Boeing’s T-X Jet Trainer Takes to the Air as New Contender Emerges

The competition to build the USAF’s next jet trainer is set to be one serious furball of a dogfight.

Saab

Just three months after the Boeing-Saab consortium unveiled their candidate for the USAF’s T-X program, the clean-sheet design has taken to the skies for the first time. The sleek GE-F404 powered jet took to the skies over St. Louis on a 55 minute test flight with veteran test pilot Steve 'Bull' Schmidt at its controls. Boeing says the flight went as planned and “validated key aspects of the single-engine jet and demonstrated the performance of the low-risk design.”

This inaugural sortie came just days after it was discovered that Northrop Grumman had quietly been flying their Model 400 T-X contender over Mojave Spaceport. The type still has not been officially rolled out, appearing only in a few spotter images snapped late last summer.

It also comes just days after Sierra Nevada Corporation and Turkish Aerospace Industries announced that they would be throwing their collective hat into the T-X ring by offering a fuel efficient and likely low-cost clean sheet design of their own. The aircraft will feature fly-by-wire controls and use two commercial FJ44 turbofan engines often found on small business jets instead of a more powerful fighter jet engine. The rendering of the aircraft—supposedly already being built—looks like a lower performance, subsonic version of Boeing-Saab’s T-X design.

Although we do not have the official T-X RFP from the USAF yet, it was thought that high-performance, maneuverability and expandability would be weighted heavily in the competition. This makes Sierra Nevada and TAI’s concept puzzling at first, but the consortium—which calls itself Freedom Aircraft Ventures—says they will still be able to accomplish the minimum G and AoA requirements by creating a lighter design. Not only that, but the aircraft will supposedly use about half the fuel for normal flights and cost significantly less, both in purchase price and sustainment costs.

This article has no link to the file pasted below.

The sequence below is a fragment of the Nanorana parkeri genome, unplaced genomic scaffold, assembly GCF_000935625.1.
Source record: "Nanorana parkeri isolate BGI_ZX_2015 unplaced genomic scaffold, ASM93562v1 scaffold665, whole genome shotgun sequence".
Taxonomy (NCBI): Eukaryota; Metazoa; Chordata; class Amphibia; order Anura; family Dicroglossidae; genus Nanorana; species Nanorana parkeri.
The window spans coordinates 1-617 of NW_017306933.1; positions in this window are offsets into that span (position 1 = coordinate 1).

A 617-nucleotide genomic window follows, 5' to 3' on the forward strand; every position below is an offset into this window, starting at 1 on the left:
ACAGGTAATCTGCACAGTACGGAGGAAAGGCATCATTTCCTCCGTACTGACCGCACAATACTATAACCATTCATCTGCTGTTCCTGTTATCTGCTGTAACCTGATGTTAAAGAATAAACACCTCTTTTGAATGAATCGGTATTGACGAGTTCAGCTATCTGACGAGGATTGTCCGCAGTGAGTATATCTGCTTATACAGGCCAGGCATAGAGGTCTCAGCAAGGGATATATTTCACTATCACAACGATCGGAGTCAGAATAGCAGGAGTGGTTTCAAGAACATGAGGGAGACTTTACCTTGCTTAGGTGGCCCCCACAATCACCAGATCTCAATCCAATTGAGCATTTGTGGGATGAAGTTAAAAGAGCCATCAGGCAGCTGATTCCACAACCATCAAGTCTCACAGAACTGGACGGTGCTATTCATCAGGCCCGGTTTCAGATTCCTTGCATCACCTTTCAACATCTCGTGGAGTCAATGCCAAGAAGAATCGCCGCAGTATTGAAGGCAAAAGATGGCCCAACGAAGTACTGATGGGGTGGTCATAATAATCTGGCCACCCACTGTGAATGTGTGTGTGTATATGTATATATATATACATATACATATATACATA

If the USAF decides to rationalize its T-X purchase against other pressing procurement requirements, Freedom Aircraft could be onto something. This is especially relevant as so much of future tactical pilot training will be dependent on what goes on within the brains of the aircraft, not on its raw performance. Additionally, future fighters are likely to be less maneuverable than today's jets.

USAF

The T-X competition seeks to replace hundreds of T-38C Talon trainers, most of which have been serving for about half a century. 

Investing heavily into hundreds of trainers slated to serve for many decades is probably a stupid move, as unmanned systems will (or at least should) increasingly erode tactical pilot training requirements in the decades to come. This is especially valid considering the unsustainable force structure that the USAF currently is planning toward, and the lack of pilots that the force is already dealing with.

Once the T-X RFP is out it will take about a year to decide the winner of the contract. From there, development will begin in 2018, with low-rate production starting in 2022. Initial operating capability is slated for 2024. With five contenders now vying for a prize that could determine the future of tactical aircraft manufacturing in America, it is going to be one serious furball of a dogfight.

Contact the author Tyler@thedrive.com